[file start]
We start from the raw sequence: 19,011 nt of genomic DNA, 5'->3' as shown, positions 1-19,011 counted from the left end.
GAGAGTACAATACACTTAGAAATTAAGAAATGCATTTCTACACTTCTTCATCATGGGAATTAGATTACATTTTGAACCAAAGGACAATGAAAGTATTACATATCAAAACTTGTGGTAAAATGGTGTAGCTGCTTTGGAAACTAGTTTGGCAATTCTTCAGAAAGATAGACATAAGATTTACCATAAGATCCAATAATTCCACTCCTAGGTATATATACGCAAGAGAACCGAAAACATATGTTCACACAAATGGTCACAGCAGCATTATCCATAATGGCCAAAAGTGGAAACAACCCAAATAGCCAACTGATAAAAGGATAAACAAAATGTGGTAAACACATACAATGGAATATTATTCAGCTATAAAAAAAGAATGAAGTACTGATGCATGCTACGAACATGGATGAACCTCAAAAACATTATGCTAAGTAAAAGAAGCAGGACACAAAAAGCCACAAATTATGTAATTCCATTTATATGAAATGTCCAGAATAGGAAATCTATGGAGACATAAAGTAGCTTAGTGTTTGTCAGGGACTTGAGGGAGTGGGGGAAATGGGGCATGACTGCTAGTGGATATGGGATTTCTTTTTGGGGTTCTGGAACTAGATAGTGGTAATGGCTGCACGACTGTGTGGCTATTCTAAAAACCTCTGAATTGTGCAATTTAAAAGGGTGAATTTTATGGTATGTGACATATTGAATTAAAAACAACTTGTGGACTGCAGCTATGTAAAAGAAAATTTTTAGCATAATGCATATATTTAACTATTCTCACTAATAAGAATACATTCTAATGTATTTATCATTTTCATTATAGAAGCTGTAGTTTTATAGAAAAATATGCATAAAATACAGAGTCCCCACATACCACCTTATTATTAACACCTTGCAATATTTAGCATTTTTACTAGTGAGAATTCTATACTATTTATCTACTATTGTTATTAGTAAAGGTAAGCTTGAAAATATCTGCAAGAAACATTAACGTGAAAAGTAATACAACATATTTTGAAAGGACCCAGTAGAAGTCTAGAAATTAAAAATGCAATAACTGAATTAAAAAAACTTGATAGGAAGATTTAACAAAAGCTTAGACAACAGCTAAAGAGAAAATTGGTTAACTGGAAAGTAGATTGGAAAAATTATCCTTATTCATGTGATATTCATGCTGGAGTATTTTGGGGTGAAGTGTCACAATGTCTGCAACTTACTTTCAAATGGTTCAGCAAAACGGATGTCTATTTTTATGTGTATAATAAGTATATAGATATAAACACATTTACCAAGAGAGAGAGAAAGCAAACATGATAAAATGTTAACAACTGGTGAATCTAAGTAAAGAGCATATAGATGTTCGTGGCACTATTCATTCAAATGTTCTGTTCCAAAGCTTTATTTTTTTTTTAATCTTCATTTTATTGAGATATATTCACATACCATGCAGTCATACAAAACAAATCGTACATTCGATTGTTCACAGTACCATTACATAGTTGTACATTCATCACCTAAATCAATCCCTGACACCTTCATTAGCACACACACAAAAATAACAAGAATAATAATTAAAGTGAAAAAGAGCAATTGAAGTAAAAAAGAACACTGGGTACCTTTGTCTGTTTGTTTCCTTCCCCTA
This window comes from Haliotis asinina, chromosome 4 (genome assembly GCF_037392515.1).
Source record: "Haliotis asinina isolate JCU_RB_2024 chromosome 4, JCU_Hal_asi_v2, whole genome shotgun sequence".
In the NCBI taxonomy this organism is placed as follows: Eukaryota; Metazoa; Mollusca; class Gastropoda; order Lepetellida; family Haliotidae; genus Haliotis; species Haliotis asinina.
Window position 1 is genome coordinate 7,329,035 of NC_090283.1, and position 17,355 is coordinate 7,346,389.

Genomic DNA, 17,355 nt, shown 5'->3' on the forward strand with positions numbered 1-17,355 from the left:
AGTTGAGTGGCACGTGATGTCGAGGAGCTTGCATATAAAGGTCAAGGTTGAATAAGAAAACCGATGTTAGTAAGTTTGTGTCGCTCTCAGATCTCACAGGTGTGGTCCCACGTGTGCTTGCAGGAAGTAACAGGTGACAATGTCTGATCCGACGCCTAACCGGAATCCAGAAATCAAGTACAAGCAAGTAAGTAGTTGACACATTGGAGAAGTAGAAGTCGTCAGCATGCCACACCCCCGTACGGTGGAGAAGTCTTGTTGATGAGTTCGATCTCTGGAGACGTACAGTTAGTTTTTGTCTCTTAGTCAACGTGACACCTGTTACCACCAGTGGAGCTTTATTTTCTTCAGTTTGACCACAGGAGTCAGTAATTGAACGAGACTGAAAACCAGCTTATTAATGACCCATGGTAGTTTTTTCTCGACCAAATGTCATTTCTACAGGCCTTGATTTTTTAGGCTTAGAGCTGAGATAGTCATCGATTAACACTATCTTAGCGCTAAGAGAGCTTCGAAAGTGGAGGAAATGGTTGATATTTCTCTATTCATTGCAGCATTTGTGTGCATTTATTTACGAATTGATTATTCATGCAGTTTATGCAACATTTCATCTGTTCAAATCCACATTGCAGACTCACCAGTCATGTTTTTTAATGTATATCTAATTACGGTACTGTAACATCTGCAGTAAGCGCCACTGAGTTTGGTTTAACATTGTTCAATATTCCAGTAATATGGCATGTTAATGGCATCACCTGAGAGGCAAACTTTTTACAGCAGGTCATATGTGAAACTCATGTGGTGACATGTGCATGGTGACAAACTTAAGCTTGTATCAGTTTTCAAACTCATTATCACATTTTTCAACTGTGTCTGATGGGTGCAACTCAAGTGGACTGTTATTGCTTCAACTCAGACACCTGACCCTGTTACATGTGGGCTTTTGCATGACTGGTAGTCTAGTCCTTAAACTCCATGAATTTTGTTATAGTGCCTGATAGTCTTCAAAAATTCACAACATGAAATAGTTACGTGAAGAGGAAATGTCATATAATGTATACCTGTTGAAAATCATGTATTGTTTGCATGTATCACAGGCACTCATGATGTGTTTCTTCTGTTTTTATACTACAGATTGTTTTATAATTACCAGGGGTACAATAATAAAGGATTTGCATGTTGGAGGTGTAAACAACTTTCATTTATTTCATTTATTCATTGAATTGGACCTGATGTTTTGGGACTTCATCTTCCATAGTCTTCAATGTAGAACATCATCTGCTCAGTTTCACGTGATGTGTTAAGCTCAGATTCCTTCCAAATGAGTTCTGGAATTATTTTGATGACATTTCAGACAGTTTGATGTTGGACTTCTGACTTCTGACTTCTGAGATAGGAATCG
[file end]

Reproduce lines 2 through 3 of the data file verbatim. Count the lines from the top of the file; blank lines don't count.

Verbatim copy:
GAGAGTACAATACACTTAGAAATTAAGAAATGCATTTCTACACTTCTTCATCATGGGAATTAGATTACATTTTGAACCAAAGGACAATGAAAGTATTACATATCAAAACTTGTGGTAAAATGGTGTAGCTGCTTTGGAAACTAGTTTGGCAATTCTTCAGAAAGATAGACATAAGATTTACCATAAGATCCAATAATTCCACTCCTAGGTATATATACGCAAGAGAACCGAAAACATATGTTCACACAAATGGTCACAGCAGCATTATCCATAATGGCCAAAAGTGGAAACAACCCAAATAGCCAACTGATAAAAGGATAAACAAAATGTGGTAAACACATACAATGGAATATTATTCAGCTATAAAAAAAGAATGAAGTACTGATGCATGCTACGAACATGGATGAACCTCAAAAACATTATGCTAAGTAAAAGAAGCAGGACACAAAAAGCCACAAATTATGTAATTCCATTTATATGAAATGTCCAGAATAGGAAATCTATGGAGACATAAAGTAGCTTAGTGTTTGTCAGGGACTTGAGGGAGTGGGGGAAATGGGGCATGACTGCTAGTGGATATGGGATTTCTTTTTGGGGTTCTGGAACTAGATAGTGGTAATGGCTGCACGACTGTGTGGCTATTCTAAAAACCTCTGAATTGTGCAATTTAAAAGGGTGAATTTTATGGTATGTGACATATTGAATTAAAAACAACTTGTGGACTGCAGCTATGTAAAAGAAAATTTTTAGCATAATGCATATATTTAACTATTCTCACTAATAAGAATACATTCTAATGTATTTATCATTTTCATTATAGAAGCTGTAGTTTTATAGAAAAATATGCATAAAATACAGAGTCCCCACATACCACCTTATTATTAACACCTTGCAATATTTAGCATTTTTACTAGTGAGAATTCTATACTATTTATCTACTATTGTTATTAGTAAAGGTAAGCTTGAAAATATCTGCAAGAAACATTAACGTGAAAAGTAATACAACATATTTTGAAAGGACCCAGTAGAAGTCTAGAAATTAAAAATGCAATAACTGAATTAAAAAAACTTGATAGGAAGATTTAACAAAAGCTTAGACAACAGCTAAAGAGAAAATTGGTTAACTGGAAAGTAGATTGGAAAAATTATCCTTATTCATGTGATATTCATGCTGGAGTATTTTGGGGTGAAGTGTCACAATGTCTGCAACTTACTTTCAAATGGTTCAGCAAAACGGATGTCTATTTTTATGTGTATAATAAGTATATAGATATAAACACATTTACCAAGAGAGAGAGAAAGCAAACATGATAAAATGTTAACAACTGGTGAATCTAAGTAAAGAGCATATAGATGTTCGTGGCACTATTCATTCAAATGTTCTGTTCCAAAGCTTTATTTTTTTTTTAATCTTCATTTTATTGAGATATATTCACATACCATGCAGTCATACAAAACAAATCGTACATTCGATTGTTCACAGTACCATTACATAGTTGTACATTCATCACCTAAATCAATCCCTGACACCTTCATTAGCACACACACAAAAATAACAAGAATAATAATTAAAGTGAAAAAGAGCAATTGAAGTAAAAAAGAACACTGGGTACCTTTGTCTGTTTGTTTCCTTCCCCTA
This window comes from Haliotis asinina, chromosome 4 (genome assembly GCF_037392515.1).